A tour bus crashed into a sign pole on Highway 99 in Merced County, according to KCRA news. The sign pole split the bus down the middle, injuring all passengers except for four. The bus contained over 30 passengers, all of Mexican ancestry. Tragically, critical injury befell fifteen passengers, while twelve suffered only minor injuries. KCRA reports that four people, not five as previously reported, were killed. The driver, Mario David Vasquez, suffered major injuries. No brake marks were found at the scene of the crash, suggesting that the bus was moving at full-speed when it hit the pole. Sheriff Vern Warnke of Merced County reported to the Associated Press that many of those injured lost their limbs, and that those assisting on the scene carried away “bags of body parts” of those who survived.
Vasquez’s relatives reported that Vasquez had been mourning the death of his spouse and hadn’t been sleeping well as a result. They insist, however, that he wouldn’t have driven if he was too tired. The National Transportation Safety Board (NTSB) and California Highway Patrol (CHP) investigators arrived to investigate but state they will not determine the cause of the crash on scene. The NTSB expects the investigation to take approximately one week.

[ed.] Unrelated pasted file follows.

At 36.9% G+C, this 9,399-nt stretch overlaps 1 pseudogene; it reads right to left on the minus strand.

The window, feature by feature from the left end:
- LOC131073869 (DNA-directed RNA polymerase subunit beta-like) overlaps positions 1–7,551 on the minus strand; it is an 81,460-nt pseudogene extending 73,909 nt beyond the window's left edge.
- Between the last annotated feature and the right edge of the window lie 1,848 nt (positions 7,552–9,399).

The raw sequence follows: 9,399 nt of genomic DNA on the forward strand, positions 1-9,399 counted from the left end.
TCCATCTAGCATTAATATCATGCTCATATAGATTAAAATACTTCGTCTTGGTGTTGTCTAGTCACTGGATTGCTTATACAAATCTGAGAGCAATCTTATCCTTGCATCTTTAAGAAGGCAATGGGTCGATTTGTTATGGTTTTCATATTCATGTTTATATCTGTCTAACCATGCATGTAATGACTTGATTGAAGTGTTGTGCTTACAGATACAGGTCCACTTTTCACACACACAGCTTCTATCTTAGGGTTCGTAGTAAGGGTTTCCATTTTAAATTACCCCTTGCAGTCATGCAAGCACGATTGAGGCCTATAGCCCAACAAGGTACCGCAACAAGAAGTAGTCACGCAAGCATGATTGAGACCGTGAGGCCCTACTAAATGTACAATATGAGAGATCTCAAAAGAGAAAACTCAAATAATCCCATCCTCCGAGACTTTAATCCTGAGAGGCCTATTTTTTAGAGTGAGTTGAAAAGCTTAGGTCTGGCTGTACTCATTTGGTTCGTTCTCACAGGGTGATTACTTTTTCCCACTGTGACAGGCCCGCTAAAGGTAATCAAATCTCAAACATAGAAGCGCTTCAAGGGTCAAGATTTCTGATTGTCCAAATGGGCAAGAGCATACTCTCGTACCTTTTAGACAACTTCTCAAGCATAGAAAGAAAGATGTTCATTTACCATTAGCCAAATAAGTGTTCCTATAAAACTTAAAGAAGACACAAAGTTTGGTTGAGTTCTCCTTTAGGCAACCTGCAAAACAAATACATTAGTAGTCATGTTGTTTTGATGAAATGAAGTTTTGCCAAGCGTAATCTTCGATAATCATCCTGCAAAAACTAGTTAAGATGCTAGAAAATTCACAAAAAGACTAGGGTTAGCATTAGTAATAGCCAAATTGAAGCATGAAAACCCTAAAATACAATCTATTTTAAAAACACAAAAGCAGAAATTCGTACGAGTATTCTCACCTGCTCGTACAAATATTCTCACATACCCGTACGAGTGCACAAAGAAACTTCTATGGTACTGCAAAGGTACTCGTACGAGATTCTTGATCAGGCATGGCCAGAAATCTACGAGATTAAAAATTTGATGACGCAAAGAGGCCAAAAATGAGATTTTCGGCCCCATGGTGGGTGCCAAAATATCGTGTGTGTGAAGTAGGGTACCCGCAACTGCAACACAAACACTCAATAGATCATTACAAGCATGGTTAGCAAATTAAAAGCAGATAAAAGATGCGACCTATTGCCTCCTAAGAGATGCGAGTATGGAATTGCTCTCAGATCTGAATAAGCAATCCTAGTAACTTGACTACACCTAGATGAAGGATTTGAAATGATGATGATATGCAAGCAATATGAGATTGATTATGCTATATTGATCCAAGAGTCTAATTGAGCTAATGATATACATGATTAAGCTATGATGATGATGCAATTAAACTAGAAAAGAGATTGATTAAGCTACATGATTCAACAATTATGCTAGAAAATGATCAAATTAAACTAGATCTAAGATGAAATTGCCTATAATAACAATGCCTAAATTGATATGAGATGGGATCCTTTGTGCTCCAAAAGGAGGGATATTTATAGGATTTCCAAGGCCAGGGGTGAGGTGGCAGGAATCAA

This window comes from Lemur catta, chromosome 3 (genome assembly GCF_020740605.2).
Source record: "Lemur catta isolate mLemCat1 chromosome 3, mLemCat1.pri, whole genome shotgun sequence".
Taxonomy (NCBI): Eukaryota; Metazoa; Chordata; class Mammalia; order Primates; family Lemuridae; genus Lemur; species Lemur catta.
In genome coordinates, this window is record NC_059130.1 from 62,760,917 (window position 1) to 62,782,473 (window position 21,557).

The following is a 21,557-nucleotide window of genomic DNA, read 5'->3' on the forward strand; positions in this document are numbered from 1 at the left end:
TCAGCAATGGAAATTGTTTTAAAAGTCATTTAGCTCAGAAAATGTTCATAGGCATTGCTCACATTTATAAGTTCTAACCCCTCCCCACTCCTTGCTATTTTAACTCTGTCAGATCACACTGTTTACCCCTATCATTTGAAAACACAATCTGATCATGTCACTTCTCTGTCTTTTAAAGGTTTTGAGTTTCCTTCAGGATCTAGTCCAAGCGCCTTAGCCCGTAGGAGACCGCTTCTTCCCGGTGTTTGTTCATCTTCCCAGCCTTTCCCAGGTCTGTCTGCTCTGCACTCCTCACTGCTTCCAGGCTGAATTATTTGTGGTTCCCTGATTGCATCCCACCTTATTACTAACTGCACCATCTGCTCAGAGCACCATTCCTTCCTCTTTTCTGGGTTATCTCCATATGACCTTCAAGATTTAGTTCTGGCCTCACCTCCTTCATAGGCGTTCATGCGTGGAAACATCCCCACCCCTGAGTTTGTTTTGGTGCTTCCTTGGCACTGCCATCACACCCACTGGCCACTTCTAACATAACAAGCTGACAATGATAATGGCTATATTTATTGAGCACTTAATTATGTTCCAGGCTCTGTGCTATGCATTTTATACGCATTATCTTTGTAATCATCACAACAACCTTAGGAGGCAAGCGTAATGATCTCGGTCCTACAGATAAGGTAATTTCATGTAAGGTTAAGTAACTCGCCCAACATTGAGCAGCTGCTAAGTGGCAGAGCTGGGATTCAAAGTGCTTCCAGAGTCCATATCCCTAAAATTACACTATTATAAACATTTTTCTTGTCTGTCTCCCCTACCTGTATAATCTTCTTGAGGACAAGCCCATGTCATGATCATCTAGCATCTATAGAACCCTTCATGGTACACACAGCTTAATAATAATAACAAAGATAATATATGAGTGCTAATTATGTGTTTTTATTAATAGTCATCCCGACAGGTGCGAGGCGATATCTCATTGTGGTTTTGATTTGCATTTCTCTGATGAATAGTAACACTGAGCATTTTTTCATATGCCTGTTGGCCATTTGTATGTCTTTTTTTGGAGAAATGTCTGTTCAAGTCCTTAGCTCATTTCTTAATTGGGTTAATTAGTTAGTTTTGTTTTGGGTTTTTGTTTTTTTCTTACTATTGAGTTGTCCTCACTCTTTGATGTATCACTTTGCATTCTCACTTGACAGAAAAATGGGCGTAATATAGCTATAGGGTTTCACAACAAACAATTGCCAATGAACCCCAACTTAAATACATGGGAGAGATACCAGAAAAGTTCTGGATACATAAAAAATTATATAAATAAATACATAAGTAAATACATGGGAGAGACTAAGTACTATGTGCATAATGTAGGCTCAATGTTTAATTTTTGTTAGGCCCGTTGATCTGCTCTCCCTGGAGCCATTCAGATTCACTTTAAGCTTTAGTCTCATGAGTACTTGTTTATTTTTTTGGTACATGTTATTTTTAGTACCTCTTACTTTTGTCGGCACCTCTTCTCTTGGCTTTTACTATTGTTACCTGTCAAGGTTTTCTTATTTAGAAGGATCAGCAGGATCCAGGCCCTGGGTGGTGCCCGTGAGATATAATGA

Tired Driving Statistics
According to a poll by the National Sleep Foundation (NSF), 60% of adult drivers, or about 168 million people, admitted to driving while drowsy in the preceding year. More than one-third admitted to actually falling asleep at the wheel. Four percent stated that they had been involved in an accident or near-accident as a result of drowsiness.
Estimates by the NHTSA (National Highway Traffic Safety Association) indicate conservatively that 100,000 crashes reported by the police directly result from driver fatigue. Young men are the most at-risk group for fatigue-related crashes, with males between the ages of 18 and 29 being most likely to drive while drowsy when compared to other age groups. Adults with children are another at-risk group, as are shift workers. The risk of an individual crashing, predictably, inversely correlates with the amount of sleep the individual had the night before.
Legal Rights of Those Injured
Bus drivers owe a heightened duty of care while driving due to the inherent danger of operating a large vehicle like a bus. If a driver breaches this duty (by driving while tired, for example), and this breach results in harm, the driver may be found liable for damages. Those harmed can recover a dollar amount that the court deems to be sufficient compensation for both the economic and non-economic harm caused.